The Inheritance of Chemical Phenotype in Cannabis sativa L.

The Inheritance of Chemical Phenotype in Cannabis sativa L. Etienne P. M. de Meijer a , Manuela Bagatta b , Andrea Carboni b , Paola Crucitti b , V. M. Cristiana Moliterni b , Paolo Ranalli b , and Giuseppe Mandolino b a HortaPharm B.V., 1075 VS, Amsterdam, The Netherlands b Istituto Sperimentale per le Colture Industriali, 40128 Bologna, Italy Corresponding author: Giuseppe Mandolino, Via di Corticella 133, 40128 Bologna, Italy., g.mandolino@isci.it (E-mail) Communicating editor: C. S. G ASSER Four crosses were made between inbred Cannabis sativa plants with pure cannabidiol (CBD) and pure Δ-9-tetrahydrocannabinol (THC) chemotypes. All the plants belonging to the F 1 's were analyzed by gas chromatography for cannabinoid composition and constantly found to have a mixed CBD-THC chemotype. Ten individual F 1 plants were self-fertilized, and 10 inbred F 2 offspring were collected and analyzed. In all cases, a segregation of the three chemotypes (pure CBD, mixed CBD-THC, and pure THC) fitting a 1:2:1 proportion was observed. The CBD/THC ratio was found to be significantly progeny specific and transmitted from each F 1 to the F 2 's derived from it. A model involving one locus, B , with two alleles, B D and B T , is proposed, with the two alleles being codominant. The mixed chemotypes are interpreted as due to the genotype B D / B T at the B locus, while the pure-chemotype plants are due to homozygosity at the B locus (either B D / B D or B T / B T ). It is suggested that such codominance is due to the codification by the two alleles for different isoforms of the same synthase, having different specificity for the conversion of the common precursor cannabigerol into CBD or THC, respectively. The F 2 segregating groups were used in a bulk segregant analysis of the pooled DNAs for screening RAPD primers; three chemotype-associated markers are described, one of which has been transformed in a sequence-characterized amplified region (SCAR) marker and shows tight linkage to the chemotype and codominance. http://www.deepdyve.com/assets/images/DeepDyve-Logo-lg.png Genetics Genetics Society of America

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Publisher
Genetics Society of America
Copyright
Copyright © 2003 by the Genetics Society of America
ISSN
0016-6731
eISSN
1943-2631
Publisher site
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Abstract

Etienne P. M. de Meijer a , Manuela Bagatta b , Andrea Carboni b , Paola Crucitti b , V. M. Cristiana Moliterni b , Paolo Ranalli b , and Giuseppe Mandolino b a HortaPharm B.V., 1075 VS, Amsterdam, The Netherlands b Istituto Sperimentale per le Colture Industriali, 40128 Bologna, Italy Corresponding author: Giuseppe Mandolino, Via di Corticella 133, 40128 Bologna, Italy., g.mandolino@isci.it (E-mail) Communicating editor: C. S. G ASSER Four crosses were made between inbred Cannabis sativa plants with pure cannabidiol (CBD) and pure Δ-9-tetrahydrocannabinol (THC) chemotypes. All the plants belonging to the F 1 's were analyzed by gas chromatography for cannabinoid composition and constantly found to have a mixed CBD-THC chemotype. Ten individual F 1 plants were self-fertilized, and 10 inbred F 2 offspring were collected and analyzed. In all cases, a segregation of the three chemotypes (pure CBD, mixed CBD-THC, and pure THC) fitting a 1:2:1 proportion was observed. The CBD/THC ratio was found to be significantly progeny specific and transmitted from each F 1 to the F 2 's derived from it. A model involving one locus, B , with two alleles, B D and B T , is proposed, with the two alleles being codominant. The mixed chemotypes are interpreted as due to the genotype B D / B T at the B locus, while the pure-chemotype plants are due to homozygosity at the B locus (either B D / B D or B T / B T ). It is suggested that such codominance is due to the codification by the two alleles for different isoforms of the same synthase, having different specificity for the conversion of the common precursor cannabigerol into CBD or THC, respectively. The F 2 segregating groups were used in a bulk segregant analysis of the pooled DNAs for screening RAPD primers; three chemotype-associated markers are described, one of which has been transformed in a sequence-characterized amplified region (SCAR) marker and shows tight linkage to the chemotype and codominance.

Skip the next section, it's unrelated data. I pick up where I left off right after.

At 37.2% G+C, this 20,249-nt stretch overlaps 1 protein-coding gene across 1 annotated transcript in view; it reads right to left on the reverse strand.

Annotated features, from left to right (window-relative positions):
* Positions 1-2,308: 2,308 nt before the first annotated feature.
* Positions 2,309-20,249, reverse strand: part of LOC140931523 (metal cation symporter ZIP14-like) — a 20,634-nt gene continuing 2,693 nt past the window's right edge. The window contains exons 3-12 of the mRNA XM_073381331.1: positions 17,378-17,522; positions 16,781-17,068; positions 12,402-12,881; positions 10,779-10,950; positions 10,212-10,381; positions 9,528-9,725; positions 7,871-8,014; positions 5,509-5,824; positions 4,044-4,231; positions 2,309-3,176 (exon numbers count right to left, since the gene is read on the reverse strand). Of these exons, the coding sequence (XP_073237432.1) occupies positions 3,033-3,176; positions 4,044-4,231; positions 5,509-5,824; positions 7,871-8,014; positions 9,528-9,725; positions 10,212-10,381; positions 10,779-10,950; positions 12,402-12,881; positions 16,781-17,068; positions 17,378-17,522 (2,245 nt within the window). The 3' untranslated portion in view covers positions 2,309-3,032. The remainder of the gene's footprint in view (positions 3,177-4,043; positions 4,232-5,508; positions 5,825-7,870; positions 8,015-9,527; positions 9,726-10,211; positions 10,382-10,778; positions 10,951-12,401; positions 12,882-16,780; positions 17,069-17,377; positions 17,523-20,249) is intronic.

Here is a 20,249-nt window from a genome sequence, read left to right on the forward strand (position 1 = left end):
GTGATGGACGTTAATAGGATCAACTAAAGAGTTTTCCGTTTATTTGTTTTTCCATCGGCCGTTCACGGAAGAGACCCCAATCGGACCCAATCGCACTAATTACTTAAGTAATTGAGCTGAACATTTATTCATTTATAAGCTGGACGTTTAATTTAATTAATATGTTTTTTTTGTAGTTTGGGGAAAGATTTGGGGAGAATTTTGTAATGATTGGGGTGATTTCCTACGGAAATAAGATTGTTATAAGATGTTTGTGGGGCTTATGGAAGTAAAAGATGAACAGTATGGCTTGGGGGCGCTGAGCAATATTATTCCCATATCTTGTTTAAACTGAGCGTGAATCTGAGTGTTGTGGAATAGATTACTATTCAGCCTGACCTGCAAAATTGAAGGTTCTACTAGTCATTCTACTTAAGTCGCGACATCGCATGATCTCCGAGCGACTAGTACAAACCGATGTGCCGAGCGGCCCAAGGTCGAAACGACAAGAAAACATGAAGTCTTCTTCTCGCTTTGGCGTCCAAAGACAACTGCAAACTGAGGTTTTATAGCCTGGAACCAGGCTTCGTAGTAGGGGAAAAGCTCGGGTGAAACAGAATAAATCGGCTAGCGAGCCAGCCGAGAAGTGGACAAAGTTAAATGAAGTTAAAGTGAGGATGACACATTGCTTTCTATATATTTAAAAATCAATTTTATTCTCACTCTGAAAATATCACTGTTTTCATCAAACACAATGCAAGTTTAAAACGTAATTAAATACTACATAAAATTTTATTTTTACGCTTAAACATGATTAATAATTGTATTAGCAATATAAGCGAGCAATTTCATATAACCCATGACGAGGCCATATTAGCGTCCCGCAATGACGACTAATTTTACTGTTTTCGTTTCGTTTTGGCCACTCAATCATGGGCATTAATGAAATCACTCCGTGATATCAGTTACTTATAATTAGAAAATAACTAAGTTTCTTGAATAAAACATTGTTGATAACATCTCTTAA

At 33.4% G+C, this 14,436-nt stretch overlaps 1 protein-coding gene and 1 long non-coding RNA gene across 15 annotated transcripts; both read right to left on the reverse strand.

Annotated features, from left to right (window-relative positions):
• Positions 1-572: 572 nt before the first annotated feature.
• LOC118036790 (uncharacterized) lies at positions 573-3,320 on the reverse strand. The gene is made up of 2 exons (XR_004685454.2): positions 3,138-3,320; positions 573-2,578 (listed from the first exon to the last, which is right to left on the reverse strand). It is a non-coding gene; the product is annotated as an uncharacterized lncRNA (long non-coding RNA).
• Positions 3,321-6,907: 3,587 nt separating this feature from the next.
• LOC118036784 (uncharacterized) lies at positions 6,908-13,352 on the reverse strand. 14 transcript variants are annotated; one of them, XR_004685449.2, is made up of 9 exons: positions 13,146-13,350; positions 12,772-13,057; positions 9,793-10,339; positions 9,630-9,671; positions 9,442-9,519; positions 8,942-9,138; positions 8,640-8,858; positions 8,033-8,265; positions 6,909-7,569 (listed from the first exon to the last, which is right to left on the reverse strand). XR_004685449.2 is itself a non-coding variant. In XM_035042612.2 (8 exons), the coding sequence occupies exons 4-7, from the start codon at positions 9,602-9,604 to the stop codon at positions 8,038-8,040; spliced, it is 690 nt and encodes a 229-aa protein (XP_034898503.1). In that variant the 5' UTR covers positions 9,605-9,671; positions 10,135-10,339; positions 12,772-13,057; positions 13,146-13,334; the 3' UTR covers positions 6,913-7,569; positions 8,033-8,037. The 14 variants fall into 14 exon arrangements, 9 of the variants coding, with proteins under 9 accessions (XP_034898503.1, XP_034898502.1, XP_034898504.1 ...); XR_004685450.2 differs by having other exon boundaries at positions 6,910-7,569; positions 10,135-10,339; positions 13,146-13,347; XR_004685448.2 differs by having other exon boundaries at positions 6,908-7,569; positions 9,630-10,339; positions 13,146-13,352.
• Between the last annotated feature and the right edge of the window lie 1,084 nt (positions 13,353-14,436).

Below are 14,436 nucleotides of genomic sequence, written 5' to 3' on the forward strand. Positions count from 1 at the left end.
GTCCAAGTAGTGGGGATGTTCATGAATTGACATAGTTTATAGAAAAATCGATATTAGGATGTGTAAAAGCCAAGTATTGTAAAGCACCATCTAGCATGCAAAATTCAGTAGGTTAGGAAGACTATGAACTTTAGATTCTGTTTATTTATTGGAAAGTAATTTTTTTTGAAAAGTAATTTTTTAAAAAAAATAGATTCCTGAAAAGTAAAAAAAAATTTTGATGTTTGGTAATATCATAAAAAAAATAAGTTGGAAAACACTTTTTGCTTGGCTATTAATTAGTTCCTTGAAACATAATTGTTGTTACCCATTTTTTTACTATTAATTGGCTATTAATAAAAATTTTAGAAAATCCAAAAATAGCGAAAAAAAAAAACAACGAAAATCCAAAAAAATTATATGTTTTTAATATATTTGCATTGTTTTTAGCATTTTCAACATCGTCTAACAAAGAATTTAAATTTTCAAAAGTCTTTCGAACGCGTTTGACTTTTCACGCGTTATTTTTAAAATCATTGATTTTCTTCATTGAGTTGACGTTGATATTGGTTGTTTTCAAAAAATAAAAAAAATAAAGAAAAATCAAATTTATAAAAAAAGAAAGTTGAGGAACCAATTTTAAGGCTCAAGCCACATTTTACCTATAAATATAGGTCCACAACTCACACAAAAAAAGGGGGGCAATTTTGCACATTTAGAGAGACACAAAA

Journal

GeneticsGenetics Society of America

Published: Jan 1, 2003

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